Canal Winchester cancels spring and summer events

By Linda Dillman
Staff Writer

Nora Koch, 3, of Pickerington rides Midnight, a pony with the Pony Party Express available for children at last year’s Canal Winchester Blues and Ribfest. The event will not be held this year because of the coronavirus pandemic.

Many annual spring and summer events are on the chopping block in Canal Winchester in response to the coronavirus shutdown, but the city is hoping Christmas in the Village, Trick-or-Treat and a veterans’ ceremony will go on as planned later this year.

There is no May 2 tree giveaway this year, Touch-a-Truck on May 22 is likewise cancelled and the May 20 Kris Sims Memorial Relay for Life Dinner fundraising dinner—where elected city representatives wait tables for tips and employees volunteer their time cooking and serving in support of Relay for life—is postponed until next year.

According to Mayor Mike Ebert, proceeds from the dinner, held in the Steube Community Center, average $1,100 in donations, with an attendance of 65 to 75 people.

“Named in honor of the late Kristen Sims, who worked to bring Relay for Life to Canal Winchester, the Kris Sims Memorial Relay for Life Dinner has been held for many years in May as a charity fundraiser benefiting the American Cancer Society,” continued Ebert. “The dinner features a three-course spaghetti dinner.

The 2021 event is tentatively scheduled for May 19, 2021.”

“We made the cancellation decisions upon the governor and state health director’s announcement of the stay at home and safe distancing orders,” said Ebert, who reported the board of directors for the Labor Day Festival are expected to make a decision on that event within a couple of weeks.

Canal Winchester’s annual tree giveaway and associated programs are part of an initiative to increase the city’s tree canopy coverage and prevent soil erosion. Details regarding the 2021 giveaway will be finalized later this year.

The Touch-A-Truck event was set to kick-off a series of family-friendly summer events at Stradley Park by offering children and adults an up-close experience with fire and police vehicles as well as plows and other large work trucks. A 2021 date will be determined later this year.

“These events and others have been canceled in response to the COVID-19 pandemic,” said Ebert. “City officials feel it is in the best interest of the public to postpone these events until next year.”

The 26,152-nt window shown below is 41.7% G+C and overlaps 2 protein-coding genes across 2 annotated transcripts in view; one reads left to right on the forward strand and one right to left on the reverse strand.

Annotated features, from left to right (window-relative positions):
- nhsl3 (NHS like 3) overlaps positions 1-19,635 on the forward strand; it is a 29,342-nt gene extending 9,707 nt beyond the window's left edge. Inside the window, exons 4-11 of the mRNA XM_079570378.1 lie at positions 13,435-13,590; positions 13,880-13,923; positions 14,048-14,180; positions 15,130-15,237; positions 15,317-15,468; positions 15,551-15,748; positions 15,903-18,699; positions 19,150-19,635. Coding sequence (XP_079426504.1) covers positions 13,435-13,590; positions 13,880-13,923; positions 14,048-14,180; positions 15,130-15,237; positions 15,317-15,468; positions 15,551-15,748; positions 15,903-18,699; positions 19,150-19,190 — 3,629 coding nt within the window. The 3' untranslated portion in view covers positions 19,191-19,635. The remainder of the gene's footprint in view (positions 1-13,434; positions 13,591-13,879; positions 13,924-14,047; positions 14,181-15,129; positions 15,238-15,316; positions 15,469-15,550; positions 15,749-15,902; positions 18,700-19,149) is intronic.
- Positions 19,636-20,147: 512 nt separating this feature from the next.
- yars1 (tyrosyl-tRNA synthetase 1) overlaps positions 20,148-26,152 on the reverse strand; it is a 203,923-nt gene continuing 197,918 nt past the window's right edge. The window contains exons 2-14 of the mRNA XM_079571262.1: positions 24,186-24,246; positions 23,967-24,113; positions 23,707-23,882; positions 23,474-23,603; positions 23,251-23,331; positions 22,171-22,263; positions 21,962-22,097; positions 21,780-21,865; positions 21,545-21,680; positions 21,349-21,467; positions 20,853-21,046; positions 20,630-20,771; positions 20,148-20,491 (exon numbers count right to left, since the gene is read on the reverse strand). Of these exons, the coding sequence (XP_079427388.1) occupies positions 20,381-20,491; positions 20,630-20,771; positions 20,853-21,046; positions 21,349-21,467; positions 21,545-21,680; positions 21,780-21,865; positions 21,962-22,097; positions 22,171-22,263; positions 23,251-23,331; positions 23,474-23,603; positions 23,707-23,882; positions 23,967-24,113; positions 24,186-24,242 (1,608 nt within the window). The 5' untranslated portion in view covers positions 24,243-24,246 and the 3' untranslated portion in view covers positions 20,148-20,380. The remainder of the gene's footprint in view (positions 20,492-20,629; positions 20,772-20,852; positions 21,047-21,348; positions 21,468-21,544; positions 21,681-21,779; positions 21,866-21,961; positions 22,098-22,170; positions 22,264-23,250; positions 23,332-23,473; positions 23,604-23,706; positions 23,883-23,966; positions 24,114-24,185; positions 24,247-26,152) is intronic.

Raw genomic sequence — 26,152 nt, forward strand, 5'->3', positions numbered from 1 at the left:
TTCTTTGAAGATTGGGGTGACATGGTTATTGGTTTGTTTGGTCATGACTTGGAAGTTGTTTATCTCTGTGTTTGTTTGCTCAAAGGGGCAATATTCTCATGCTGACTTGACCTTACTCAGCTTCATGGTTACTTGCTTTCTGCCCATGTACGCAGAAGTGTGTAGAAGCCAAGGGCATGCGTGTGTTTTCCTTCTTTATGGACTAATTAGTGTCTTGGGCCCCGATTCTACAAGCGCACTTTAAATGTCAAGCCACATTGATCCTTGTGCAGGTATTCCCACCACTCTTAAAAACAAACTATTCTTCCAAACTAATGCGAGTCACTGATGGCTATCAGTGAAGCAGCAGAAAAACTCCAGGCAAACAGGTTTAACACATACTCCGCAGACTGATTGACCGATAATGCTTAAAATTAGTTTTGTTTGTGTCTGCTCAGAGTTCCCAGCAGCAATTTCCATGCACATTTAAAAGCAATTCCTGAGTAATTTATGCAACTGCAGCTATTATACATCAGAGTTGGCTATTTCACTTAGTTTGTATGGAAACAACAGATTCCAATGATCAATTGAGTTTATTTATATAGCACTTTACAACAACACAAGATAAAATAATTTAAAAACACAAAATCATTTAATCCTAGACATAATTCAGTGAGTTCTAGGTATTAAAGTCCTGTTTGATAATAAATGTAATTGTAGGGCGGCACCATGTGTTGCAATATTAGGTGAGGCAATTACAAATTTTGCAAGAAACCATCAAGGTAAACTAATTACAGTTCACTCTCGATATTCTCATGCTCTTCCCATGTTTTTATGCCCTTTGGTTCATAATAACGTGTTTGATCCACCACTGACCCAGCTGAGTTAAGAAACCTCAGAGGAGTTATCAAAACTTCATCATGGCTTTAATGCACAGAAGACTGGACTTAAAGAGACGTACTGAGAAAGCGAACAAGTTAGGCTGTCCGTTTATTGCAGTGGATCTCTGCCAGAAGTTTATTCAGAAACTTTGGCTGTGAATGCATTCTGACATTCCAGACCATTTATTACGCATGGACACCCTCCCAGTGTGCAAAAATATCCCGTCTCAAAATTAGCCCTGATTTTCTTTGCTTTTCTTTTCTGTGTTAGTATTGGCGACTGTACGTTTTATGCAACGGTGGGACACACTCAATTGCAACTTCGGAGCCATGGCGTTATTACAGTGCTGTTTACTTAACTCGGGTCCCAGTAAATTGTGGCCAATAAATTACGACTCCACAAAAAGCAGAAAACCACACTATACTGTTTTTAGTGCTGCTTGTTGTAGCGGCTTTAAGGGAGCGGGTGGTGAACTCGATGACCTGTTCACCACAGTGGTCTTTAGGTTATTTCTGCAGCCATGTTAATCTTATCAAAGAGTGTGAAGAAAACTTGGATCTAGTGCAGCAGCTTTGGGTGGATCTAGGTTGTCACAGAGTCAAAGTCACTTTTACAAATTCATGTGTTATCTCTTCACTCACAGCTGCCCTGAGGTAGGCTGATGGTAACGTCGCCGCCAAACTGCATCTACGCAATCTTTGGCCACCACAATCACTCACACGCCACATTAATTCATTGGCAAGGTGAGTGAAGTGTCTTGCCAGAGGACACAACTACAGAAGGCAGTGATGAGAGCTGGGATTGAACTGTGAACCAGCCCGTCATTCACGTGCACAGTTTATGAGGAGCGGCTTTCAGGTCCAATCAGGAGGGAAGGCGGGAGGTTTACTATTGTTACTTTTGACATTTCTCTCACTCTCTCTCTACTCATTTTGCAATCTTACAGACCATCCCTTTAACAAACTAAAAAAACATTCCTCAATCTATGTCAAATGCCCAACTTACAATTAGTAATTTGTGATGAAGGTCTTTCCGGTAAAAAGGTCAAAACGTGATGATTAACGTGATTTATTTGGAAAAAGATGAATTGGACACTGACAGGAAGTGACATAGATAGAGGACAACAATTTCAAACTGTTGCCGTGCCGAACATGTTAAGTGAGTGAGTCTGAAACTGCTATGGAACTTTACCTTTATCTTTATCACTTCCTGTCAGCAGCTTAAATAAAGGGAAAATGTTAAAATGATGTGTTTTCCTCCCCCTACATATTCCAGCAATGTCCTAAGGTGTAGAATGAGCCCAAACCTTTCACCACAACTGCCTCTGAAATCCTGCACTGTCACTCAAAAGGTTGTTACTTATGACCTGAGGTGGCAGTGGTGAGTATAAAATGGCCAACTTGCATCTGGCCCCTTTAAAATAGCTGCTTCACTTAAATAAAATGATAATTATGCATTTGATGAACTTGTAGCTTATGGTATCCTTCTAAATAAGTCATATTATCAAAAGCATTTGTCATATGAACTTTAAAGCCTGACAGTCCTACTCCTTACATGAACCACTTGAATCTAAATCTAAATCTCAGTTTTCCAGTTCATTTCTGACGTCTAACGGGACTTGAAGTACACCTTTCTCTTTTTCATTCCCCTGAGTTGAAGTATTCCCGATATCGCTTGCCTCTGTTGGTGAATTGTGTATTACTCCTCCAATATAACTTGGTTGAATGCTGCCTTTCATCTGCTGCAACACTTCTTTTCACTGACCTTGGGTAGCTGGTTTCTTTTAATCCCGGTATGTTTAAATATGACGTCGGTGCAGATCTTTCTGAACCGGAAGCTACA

Ebert said financially, cancellation of smaller events will not hurt the city budget and it could help in a small way in the form of overtime pay for public works employees assisting with setup and cleanup.

Destination: Canal Winchester announced the annual the Art on the Canal Art Stroll and the Blues & Ribfest are both postponed until 2021 because of the COVID-19 pandemic

In public notices on April 7 and April 14, the organization expressed concern for public safety and noted the extraordinary circumstances influencing their decision. While a date for next year’s Art on the Canal is expected to be announced in the coming months, the 2021 Blues & Ribfest is scheduled for July 30 and 31.

The Blues and Ribfest and Labor Day Festival draw between 30,000 and 40,000 to the city— which supplies event space for the two festivals—and bring revenue along with the crowds to businesses and the city’s bed tax fund.

“Labor Day is a homecoming for Canal Winchester alumni,” said Ebert. “Graduates travel back home to Canal Winchester from as far away as California to connect with classmates from as far back as the 1950s. That is the social part that could be sadly in jeopardy.”

While Ebert said it is difficult to estimate the financial impact of the shutdown on the city since March because tax collections are at least a month in the rear, he reported there is no doubt revenue from sources like the bed tax will be significantly less than average now and in the months ahead.

When asked if he foresees alternative events in case restrictions are lifted later this year, he said it depends on the environment and how comfortable the city feels about large gatherings at the time.

“I don’t want any of our events to be an incubator to a new outbreak of the virus,” said Ebert. “I view the residents’ safety as first and foremost regardless of loss of event revenue. We could possibly have some type of smaller event or two, we will just have to wait and see what happens next. Again, I want to stress, public safety is my biggest concern for events and rental of facilities. We have got to do this right and not base the decision on sentimental feelings.”

Visit to keep informed about the city’s COVID-19 response and to view the calendar of events and all notices.

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